The Poi-Kalyan architectural ensemble (in some sources, Poy-Kalyan) stands in the heart of the old city of Bukhara. The name of the complex is translated into Russian as "foot of the great" or "foot of the minaret". Poi-Kalyan dates back to the XII-XIII centuries and is considered the Central architectural ensemble of Bukhara. In the 12th century, Arslan Khan of the Karakhanid dynasty began rebuilding the city and moved the main buildings to a new location.
In particular, the Cathedral mosque with a minaret was rebuilt on another street. However, due to errors or shortcomings in the construction, immediately after the completion of the work, the minaret fell and destroyed most of the new mosque. By 1121, the second mosque was built, and 6 years later, the construction of the minaret, which can be seen today, was completed. The mosque was later rebuilt again in the XV century — it is now preserved in the Poi-Kalyan complex. Already in the XVI century, a madrasa was built, facing the mosque.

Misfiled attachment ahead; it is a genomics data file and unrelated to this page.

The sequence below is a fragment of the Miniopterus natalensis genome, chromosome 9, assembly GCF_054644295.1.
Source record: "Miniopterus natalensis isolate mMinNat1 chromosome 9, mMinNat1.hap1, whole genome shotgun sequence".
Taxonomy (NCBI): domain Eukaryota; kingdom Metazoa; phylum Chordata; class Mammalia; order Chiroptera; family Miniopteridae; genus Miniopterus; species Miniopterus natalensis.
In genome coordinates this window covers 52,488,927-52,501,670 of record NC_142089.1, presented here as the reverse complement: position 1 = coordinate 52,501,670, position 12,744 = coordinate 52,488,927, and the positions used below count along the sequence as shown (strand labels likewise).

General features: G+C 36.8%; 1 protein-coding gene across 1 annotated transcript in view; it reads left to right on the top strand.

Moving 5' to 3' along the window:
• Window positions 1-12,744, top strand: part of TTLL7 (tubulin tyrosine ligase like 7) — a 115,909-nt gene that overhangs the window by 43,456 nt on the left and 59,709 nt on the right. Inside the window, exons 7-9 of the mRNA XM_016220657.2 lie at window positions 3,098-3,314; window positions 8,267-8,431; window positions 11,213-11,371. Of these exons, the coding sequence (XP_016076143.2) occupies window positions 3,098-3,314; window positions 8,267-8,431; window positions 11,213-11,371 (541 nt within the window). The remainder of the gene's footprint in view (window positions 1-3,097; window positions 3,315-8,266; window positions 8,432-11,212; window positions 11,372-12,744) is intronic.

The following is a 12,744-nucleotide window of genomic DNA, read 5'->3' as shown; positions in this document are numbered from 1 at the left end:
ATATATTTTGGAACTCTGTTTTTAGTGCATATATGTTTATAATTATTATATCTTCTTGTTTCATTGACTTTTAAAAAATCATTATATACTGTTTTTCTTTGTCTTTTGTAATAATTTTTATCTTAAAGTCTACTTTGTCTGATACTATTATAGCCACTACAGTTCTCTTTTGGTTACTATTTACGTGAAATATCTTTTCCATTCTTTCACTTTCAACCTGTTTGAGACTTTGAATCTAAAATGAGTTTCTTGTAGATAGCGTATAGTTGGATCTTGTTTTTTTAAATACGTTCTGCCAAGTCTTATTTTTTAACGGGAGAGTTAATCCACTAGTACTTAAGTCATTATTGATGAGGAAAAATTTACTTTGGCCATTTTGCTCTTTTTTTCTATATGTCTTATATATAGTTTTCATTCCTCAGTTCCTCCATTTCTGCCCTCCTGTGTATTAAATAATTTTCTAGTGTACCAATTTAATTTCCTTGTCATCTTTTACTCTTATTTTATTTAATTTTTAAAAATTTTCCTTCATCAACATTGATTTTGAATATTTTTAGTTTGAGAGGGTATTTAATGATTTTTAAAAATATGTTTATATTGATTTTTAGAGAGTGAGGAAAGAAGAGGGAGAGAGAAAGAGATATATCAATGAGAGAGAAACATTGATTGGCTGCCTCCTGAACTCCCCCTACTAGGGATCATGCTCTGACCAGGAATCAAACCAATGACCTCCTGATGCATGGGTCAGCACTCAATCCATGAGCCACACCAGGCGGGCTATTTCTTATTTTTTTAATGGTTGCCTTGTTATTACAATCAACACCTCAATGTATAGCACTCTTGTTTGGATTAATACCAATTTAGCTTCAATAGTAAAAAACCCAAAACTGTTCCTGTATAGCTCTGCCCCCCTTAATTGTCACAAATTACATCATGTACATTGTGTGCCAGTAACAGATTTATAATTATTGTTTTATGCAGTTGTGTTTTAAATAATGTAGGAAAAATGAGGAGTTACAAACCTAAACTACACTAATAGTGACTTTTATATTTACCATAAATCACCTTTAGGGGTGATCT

Despite the fact that the buildings of the architectural ensemble were built in different periods, under rulers from different dynasties, the overall appearance of the complex is quite harmonious and integral. In the evenings, lighting is turned on at the facilities.